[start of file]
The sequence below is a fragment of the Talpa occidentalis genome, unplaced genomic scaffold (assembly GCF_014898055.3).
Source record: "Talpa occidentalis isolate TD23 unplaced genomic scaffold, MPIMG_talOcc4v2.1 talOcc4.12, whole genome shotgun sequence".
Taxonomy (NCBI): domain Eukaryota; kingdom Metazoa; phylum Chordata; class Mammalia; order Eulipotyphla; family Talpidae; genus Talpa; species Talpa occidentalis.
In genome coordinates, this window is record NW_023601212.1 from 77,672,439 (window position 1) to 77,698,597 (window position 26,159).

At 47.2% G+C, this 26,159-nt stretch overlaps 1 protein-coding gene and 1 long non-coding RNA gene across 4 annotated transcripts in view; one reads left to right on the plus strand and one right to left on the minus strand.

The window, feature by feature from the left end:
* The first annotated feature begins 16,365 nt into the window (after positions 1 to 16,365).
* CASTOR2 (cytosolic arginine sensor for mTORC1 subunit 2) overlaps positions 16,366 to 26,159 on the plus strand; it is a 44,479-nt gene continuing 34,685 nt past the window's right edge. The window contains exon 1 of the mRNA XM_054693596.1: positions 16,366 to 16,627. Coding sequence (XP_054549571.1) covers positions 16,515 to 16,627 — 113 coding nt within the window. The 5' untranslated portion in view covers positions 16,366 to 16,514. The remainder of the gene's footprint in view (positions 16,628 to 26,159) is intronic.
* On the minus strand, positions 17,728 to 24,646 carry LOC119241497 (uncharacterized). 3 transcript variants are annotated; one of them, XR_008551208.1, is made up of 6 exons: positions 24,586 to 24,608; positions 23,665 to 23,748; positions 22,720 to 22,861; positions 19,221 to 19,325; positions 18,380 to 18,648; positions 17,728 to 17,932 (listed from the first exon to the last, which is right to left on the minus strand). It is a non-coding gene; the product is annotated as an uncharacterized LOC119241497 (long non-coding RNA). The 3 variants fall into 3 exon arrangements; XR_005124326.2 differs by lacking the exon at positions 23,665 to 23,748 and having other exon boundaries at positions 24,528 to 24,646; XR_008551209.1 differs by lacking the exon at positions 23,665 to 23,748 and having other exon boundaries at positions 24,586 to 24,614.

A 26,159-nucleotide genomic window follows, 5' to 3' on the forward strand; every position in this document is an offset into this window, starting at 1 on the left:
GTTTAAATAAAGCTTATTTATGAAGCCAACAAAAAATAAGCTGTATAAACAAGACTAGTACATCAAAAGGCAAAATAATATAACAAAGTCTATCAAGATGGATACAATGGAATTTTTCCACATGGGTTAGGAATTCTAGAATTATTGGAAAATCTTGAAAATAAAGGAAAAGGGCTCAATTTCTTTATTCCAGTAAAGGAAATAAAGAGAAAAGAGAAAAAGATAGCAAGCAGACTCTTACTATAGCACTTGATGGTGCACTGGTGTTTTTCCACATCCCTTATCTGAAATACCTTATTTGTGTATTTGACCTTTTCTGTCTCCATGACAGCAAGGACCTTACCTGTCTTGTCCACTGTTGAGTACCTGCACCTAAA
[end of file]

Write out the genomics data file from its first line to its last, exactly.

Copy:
The sequence below is a fragment of the Talpa occidentalis genome, unplaced genomic scaffold (assembly GCF_014898055.3).
Source record: "Talpa occidentalis isolate TD23 unplaced genomic scaffold, MPIMG_talOcc4v2.1 talOcc4.12, whole genome shotgun sequence".
Taxonomy (NCBI): domain Eukaryota; kingdom Metazoa; phylum Chordata; class Mammalia; order Eulipotyphla; family Talpidae; genus Talpa; species Talpa occidentalis.
In genome coordinates, this window is record NW_023601212.1 from 77,672,439 (window position 1) to 77,698,597 (window position 26,159).

At 47.2% G+C, this 26,159-nt stretch overlaps 1 protein-coding gene and 1 long non-coding RNA gene across 4 annotated transcripts in view; one reads left to right on the plus strand and one right to left on the minus strand.

The window, feature by feature from the left end:
* The first annotated feature begins 16,365 nt into the window (after positions 1 to 16,365).
* CASTOR2 (cytosolic arginine sensor for mTORC1 subunit 2) overlaps positions 16,366 to 26,159 on the plus strand; it is a 44,479-nt gene continuing 34,685 nt past the window's right edge. The window contains exon 1 of the mRNA XM_054693596.1: positions 16,366 to 16,627. Coding sequence (XP_054549571.1) covers positions 16,515 to 16,627 — 113 coding nt within the window. The 5' untranslated portion in view covers positions 16,366 to 16,514. The remainder of the gene's footprint in view (positions 16,628 to 26,159) is intronic.
* On the minus strand, positions 17,728 to 24,646 carry LOC119241497 (uncharacterized). 3 transcript variants are annotated; one of them, XR_008551208.1, is made up of 6 exons: positions 24,586 to 24,608; positions 23,665 to 23,748; positions 22,720 to 22,861; positions 19,221 to 19,325; positions 18,380 to 18,648; positions 17,728 to 17,932 (listed from the first exon to the last, which is right to left on the minus strand). It is a non-coding gene; the product is annotated as an uncharacterized LOC119241497 (long non-coding RNA). The 3 variants fall into 3 exon arrangements; XR_005124326.2 differs by lacking the exon at positions 23,665 to 23,748 and having other exon boundaries at positions 24,528 to 24,646; XR_008551209.1 differs by lacking the exon at positions 23,665 to 23,748 and having other exon boundaries at positions 24,586 to 24,614.

A 26,159-nucleotide genomic window follows, 5' to 3' on the forward strand; every position in this document is an offset into this window, starting at 1 on the left:
GTTTAAATAAAGCTTATTTATGAAGCCAACAAAAAATAAGCTGTATAAACAAGACTAGTACATCAAAAGGCAAAATAATATAACAAAGTCTATCAAGATGGATACAATGGAATTTTTCCACATGGGTTAGGAATTCTAGAATTATTGGAAAATCTTGAAAATAAAGGAAAAGGGCTCAATTTCTTTATTCCAGTAAAGGAAATAAAGAGAAAAGAGAAAAAGATAGCAAGCAGACTCTTACTATAGCACTTGATGGTGCACTGGTGTTTTTCCACATCCCTTATCTGAAATACCTTATTTGTGTATTTGACCTTTTCTGTCTCCATGACAGCAAGGACCTTACCTGTCTTGTCCACTGTTGAGTACCTGCACCTAAA